Perhaps the first serious, scientific depiction of terran was the use of hachures.  While these could have a bad reputation, "which, as ordinarily used, are only a sort of conventional symbol, intended to indicate vaguely the existence of a hill or ridge , or series of ridges , and too frequently having a perverse resemblance to a cluster of caterpillars crawling over the surface" (complaint about Wheeler Survey topography in the US West during the 1870's).  As perfected by the Swiss, hachures can produce beautiful maps.


The Swiss cartographer Eduard Imhof produced a classic book on relief depiction, and set 5 rules for hachures:

  1. follow the direction of steepest gradient
  2. arranged in horizontal rows
  3. length corresponds to the local horizontal distance between assumed contours of a certain interval
  4. width is thicker for steeper slopes
  5. density remains constant throughout the map area (dropped for oblique illumination).

For small-scale map (less than 1:500 000 according to Imhof), the rules may be relaxed in get a more suggestive representation.


1907 Swiss map of Bern, with topography indicated with hachures (from Wikipedia)
1883 Wheeler Survey map of Yosemite (courtesy David Rumsy Map Collection)
1877 Swiss map, with three colors of contours (from Wikipedia)


A number of people, for various reasons, have attempted to create artistic hachures via algoritms in the GIS (see the references at the bottom of this page).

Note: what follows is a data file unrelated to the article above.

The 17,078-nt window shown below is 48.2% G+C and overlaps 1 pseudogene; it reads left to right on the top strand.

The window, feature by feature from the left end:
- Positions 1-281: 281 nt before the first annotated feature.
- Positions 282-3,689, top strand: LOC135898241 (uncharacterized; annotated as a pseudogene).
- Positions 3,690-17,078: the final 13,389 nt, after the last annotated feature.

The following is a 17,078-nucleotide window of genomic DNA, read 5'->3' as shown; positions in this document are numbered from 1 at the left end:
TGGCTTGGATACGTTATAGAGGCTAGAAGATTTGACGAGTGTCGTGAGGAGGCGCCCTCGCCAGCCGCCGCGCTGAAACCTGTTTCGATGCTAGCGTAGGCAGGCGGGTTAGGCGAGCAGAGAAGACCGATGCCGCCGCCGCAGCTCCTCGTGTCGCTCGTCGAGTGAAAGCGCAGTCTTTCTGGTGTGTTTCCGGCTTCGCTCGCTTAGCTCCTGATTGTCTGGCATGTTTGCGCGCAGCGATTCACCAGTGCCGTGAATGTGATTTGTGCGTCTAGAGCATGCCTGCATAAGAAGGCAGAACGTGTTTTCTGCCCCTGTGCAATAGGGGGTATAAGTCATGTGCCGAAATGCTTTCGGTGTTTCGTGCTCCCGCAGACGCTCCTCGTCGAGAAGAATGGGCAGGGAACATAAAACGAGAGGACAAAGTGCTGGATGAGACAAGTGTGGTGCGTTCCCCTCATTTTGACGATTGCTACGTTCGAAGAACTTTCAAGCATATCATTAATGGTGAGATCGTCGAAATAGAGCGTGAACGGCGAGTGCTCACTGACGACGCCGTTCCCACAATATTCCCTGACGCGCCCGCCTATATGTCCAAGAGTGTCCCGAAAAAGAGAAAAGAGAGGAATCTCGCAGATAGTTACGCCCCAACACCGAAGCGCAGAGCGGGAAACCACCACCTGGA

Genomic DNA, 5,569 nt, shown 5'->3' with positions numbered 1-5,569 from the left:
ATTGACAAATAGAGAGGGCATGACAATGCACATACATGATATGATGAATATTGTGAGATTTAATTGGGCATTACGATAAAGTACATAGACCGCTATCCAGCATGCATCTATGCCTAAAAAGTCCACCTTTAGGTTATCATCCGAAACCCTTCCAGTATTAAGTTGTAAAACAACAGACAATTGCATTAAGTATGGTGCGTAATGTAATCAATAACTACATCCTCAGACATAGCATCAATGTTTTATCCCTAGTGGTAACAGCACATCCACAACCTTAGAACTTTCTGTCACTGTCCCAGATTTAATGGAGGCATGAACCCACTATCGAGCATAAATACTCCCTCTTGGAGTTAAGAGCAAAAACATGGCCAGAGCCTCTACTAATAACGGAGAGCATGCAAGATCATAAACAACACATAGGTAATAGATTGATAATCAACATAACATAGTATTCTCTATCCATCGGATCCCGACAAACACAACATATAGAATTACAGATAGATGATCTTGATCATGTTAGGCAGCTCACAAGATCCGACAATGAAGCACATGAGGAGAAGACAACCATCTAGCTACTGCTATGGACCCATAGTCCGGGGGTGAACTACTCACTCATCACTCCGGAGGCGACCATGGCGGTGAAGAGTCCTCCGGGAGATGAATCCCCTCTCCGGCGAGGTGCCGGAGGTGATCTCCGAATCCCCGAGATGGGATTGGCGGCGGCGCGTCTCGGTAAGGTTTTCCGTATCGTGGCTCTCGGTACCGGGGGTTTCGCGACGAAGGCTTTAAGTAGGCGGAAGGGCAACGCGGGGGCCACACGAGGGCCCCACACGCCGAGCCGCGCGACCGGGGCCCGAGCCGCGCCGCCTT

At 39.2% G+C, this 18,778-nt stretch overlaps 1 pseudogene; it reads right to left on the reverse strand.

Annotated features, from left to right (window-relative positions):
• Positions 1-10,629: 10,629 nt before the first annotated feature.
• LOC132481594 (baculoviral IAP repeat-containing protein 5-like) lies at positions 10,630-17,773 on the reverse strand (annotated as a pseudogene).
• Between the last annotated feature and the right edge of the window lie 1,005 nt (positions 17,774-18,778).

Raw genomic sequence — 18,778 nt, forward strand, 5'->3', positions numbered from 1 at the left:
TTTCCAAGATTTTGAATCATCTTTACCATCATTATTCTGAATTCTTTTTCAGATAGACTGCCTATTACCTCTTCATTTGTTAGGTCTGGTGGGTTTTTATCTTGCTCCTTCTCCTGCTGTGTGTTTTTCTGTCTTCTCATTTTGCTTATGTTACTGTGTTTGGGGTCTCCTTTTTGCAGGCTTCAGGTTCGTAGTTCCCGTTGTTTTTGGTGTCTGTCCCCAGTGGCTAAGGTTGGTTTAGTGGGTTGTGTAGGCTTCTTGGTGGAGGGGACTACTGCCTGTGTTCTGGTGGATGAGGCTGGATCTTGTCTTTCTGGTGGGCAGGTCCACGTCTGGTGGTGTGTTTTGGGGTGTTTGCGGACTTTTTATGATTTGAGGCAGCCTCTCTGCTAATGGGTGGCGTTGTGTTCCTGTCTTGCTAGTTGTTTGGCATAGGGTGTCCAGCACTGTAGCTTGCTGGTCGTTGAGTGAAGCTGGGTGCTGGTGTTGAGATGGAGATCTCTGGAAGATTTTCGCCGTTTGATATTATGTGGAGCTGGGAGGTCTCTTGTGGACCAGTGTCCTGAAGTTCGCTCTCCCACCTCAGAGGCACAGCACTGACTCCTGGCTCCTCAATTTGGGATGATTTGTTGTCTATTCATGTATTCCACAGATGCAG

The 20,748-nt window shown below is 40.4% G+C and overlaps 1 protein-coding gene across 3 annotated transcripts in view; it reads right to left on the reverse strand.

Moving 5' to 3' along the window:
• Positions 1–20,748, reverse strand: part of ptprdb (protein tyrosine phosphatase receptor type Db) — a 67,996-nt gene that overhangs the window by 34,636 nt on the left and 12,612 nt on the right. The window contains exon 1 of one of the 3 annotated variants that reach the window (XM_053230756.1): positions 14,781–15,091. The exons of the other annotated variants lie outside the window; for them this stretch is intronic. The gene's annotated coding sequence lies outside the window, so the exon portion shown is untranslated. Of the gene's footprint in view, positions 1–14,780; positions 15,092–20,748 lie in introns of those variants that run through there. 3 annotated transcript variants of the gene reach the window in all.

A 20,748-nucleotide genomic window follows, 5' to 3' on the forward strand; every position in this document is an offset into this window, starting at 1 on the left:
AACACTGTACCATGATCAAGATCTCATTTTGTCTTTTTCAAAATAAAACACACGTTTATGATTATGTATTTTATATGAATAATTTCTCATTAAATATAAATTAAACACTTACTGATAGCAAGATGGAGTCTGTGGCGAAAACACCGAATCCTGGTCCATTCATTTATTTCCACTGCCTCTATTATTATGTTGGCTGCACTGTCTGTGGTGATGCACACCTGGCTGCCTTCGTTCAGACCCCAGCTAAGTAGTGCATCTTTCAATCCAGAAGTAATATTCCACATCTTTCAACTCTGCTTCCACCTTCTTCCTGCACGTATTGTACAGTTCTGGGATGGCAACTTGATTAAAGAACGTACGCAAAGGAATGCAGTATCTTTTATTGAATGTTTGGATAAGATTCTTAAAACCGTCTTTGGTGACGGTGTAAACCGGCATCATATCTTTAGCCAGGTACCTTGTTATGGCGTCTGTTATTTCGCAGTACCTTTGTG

The basic principle for deriving the hachues would be relatively simple, by computing slope and aspect.  This map shows flow directions computed with MICRODEM.

To get hachures, the program would just have to:

  • Vary thickness/length of the lines depending on slope
  • Adjust or eliminate the arrowheads
  • Remove symbols in "flat" terrain
  • Randomize slightly the position of the vectors

Whether the end results would be worth the time expended remains an open question.  This does clearly demonstrate the relationship between contours lines and flow directions, and terrain shadowing.  For a GIS context, the terrain is usually just the backdrop for data display, and the hillshade/reflectance map already does a very good job of that.




Last revision 11/26/2017